“One of our Thursdays is missing” is the sixth book of the Thursday Next series. I read the first and adored it; it seemed like the perfect mix of literary sci-fi, fantasy (or suspension of belief if you prefer that), and a nice twist on the good vs. bad plotline. If this is your first introduction to the Next series, I’ll tell you now that you should be reading this stuff in order. Jumping in at the 6th book might be a bewildering experience because Fforde offers no explanations or back-story – either you’re in it or you’re not.
Still, here’s a primer : Thursday Next is our intrepid SpecOps officer, SpecOps being a special unit given to investigating crimes of the Book World. The Book World is a sort of alternate universe where “written” characters play out their book-roles. Thursday has the special ability to be able to travel in and out of Book World, but she actually belongs to the “Real World” – i.e.; the one which you and I inhabit. In this 6th installment of the Next Series, Book World is being remade from the Great Library Book World to a Geographic Book World. Written Thursday lives on Fiction Island, and Fforde has a nice little map in the beginning of this book to help the navigational details sit in your head. This is what written Thursday sees when she awakens inside the Remade BookWorld :
“Unlike the RealWorld, which is conveniently located on the outside of a sphere, the new BookWorld was anchored on the inside of a sphere, thus ensuring that the horizons worked in the opposite way to those in RealWorld. . . .I noticed too that we were not alone. Stuck on the inside of the sphere were hundreds of other islands very similar to our own, and each a haven for a category of literature within.”
In “One of our Thursdays is missing” RealWorld Thursday has disappeared, and “written” Thursday (i.e.; the one from Book World) is trying to find her. So there are actually two Thursdays and one of them is missing – hence the title. Racy Novel and Women’s Fiction, two neighboring genres in the Book World seem to be unable to get along with each other, chiefly because of the trouble Racy Novel’s leader Speedy Muffler has been causing. Muffler’s dissatisfaction stems from the fact that Racy Novel has been declared a member of the Axis of Unreadable along with “Celebrity Bio” and “Misery Memoirs”. When he threatens to hurl a dirty bomb into Women’s Fiction, Peace Talks are initiated, and Next is to lead them. When she disappears with just a week to go for the Talks, “written” Thursday suspects abduction or worse.
Unlike the first book “The Eyre Affair” where RealWorld Thursday traveled into Book World to battle a fictional enemy Acheron Hades, this time around written Thursday must travel to find the genuine article, a process which involves being shot across by a cannon and processed by many Textual Sieves, to land into the RealWorld – “a brutal and beautiful place, run for the most part on passion, fads, incentives, and , mathemantics” and visited most often for things beginning with c : cooking, copulation, Caravaggio, coastlines and chocolate.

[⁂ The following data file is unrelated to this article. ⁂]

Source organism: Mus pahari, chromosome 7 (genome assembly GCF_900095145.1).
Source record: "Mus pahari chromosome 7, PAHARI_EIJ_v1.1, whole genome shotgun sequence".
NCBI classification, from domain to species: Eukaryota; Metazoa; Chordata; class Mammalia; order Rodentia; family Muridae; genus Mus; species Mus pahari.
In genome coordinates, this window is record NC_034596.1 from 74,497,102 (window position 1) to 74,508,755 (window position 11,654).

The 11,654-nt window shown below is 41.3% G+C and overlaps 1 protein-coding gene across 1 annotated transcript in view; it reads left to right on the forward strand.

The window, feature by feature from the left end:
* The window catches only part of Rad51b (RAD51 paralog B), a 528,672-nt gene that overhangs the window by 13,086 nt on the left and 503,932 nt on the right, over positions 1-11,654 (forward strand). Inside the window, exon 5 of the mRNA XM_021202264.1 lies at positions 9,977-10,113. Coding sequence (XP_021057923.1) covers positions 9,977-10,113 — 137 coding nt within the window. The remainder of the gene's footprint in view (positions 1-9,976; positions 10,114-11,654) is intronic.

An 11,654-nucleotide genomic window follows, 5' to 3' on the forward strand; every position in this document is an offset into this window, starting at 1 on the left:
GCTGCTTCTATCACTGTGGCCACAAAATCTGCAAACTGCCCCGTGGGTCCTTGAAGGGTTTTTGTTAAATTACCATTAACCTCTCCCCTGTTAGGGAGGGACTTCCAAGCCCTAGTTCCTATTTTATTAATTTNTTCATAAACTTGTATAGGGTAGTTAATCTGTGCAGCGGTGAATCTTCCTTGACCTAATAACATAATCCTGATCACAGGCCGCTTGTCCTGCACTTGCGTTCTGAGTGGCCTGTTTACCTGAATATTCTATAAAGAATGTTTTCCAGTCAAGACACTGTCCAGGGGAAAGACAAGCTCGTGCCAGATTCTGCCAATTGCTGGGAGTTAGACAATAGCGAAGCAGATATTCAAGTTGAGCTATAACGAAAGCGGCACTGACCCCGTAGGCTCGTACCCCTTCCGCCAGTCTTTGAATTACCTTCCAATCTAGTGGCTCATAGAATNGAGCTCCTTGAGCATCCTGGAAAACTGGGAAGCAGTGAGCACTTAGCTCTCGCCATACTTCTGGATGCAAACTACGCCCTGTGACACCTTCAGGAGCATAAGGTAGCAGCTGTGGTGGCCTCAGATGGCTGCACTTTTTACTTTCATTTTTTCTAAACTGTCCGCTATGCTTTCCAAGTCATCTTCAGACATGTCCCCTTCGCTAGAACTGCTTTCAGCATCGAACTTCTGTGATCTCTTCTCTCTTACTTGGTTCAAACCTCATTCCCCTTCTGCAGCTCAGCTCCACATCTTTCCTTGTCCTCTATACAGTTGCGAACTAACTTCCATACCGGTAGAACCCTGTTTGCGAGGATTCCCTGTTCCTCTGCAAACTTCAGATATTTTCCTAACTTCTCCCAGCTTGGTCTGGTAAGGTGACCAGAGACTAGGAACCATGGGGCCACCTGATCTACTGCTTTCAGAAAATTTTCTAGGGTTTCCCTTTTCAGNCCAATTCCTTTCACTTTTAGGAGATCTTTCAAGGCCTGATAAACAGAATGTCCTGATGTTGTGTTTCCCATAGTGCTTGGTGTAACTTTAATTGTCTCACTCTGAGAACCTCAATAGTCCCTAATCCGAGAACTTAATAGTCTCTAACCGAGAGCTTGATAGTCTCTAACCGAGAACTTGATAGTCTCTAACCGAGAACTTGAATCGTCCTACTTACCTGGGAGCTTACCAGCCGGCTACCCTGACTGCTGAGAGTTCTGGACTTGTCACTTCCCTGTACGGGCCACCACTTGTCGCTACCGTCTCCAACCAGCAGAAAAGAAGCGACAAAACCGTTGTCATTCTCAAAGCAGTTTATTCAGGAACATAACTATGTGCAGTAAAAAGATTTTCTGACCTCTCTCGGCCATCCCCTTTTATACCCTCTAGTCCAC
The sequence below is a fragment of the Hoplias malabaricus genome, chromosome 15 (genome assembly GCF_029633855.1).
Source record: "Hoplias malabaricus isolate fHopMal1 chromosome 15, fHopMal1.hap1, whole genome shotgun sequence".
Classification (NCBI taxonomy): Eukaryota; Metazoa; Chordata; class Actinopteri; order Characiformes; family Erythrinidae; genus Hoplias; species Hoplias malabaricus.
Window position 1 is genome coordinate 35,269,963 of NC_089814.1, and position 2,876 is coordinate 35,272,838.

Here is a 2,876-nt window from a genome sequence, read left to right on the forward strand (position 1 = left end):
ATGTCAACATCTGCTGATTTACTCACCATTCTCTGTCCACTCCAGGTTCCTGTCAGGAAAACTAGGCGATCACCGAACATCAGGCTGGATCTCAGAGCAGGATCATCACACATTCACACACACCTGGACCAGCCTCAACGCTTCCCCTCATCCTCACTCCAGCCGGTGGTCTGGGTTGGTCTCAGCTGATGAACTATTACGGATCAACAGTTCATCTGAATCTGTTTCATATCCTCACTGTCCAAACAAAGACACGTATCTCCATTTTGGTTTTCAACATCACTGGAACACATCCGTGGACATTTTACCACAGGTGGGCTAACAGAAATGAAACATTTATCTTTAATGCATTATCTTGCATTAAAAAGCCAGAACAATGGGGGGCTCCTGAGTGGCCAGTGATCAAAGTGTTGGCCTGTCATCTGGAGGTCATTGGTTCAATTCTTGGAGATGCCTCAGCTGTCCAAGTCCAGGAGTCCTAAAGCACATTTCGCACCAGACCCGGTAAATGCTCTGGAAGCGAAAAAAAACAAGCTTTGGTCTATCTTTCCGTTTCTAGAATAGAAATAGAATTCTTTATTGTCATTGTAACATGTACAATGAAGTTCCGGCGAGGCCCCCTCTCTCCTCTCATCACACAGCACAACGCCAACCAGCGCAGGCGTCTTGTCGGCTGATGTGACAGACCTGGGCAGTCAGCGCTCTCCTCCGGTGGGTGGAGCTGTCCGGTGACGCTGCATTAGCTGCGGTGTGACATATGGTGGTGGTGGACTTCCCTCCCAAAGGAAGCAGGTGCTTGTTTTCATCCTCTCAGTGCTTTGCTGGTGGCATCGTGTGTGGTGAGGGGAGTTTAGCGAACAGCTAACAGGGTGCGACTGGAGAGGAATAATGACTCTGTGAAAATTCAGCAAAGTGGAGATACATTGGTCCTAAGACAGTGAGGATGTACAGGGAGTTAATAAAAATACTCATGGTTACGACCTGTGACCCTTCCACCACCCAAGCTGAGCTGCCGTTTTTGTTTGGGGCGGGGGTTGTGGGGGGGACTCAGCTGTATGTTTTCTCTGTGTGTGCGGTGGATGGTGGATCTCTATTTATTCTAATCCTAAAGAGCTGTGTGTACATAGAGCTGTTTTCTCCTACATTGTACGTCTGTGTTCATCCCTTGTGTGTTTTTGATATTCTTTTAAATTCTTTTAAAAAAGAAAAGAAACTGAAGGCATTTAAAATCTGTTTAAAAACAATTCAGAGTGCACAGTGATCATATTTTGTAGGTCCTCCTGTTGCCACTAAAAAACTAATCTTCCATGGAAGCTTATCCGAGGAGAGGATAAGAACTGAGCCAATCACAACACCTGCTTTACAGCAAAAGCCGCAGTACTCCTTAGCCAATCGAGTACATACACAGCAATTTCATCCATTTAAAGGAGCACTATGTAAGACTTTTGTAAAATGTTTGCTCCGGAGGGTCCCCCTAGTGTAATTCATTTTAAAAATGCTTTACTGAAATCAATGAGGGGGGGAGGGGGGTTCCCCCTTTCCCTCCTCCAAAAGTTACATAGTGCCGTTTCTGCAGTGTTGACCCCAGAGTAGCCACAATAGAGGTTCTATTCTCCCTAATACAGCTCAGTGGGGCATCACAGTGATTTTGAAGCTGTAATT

It all starts when the JAID (Jurisfiction Accident Investigation Department) calls upon written Thursday to find out why a novel, which was traveling across the BookWorld sky, has broken up and scattered it’s graphemes right into a scene from another book. Aiding her in the investigation, is Thursday’s clockwork butler Sprockett, who displays emotion with a mechanical arrow – it can point to Worried, Thinking, Doubtful, Peeved etc. Not aiding her are the Men in Plaid (MiP) – a seemingly corruptible version of the Jurisfiction Police.
While I’ve got to say that Jasper Fforde displays an amazing creative skill, with lots of detail thrown in, this novel didn’t work for me as “The Eyre Affair” did. The plot is rather thin, and characters not well developed enough to hold interest. Fforde’s writing is humorous but the focus is, from what I could see, on word-play; this book is way too punny for it’s own good. I didn’t get much of a “feeling” for Written Thursday, who is the main protagonist here. Yes, she is modeled on the RealWorld Thursday, and strives to prove herself as capable her as her inspiration. She also suffers from angst and worry and pines for companionship and Next’s RealWorld husband and kids. But other than these facts I know little about Written Thursday, and I can’t root for her like I would like to.
Fforde ffans will probably like this, but newbies prepare for much literary wordsmithing.
Cross-posted from here.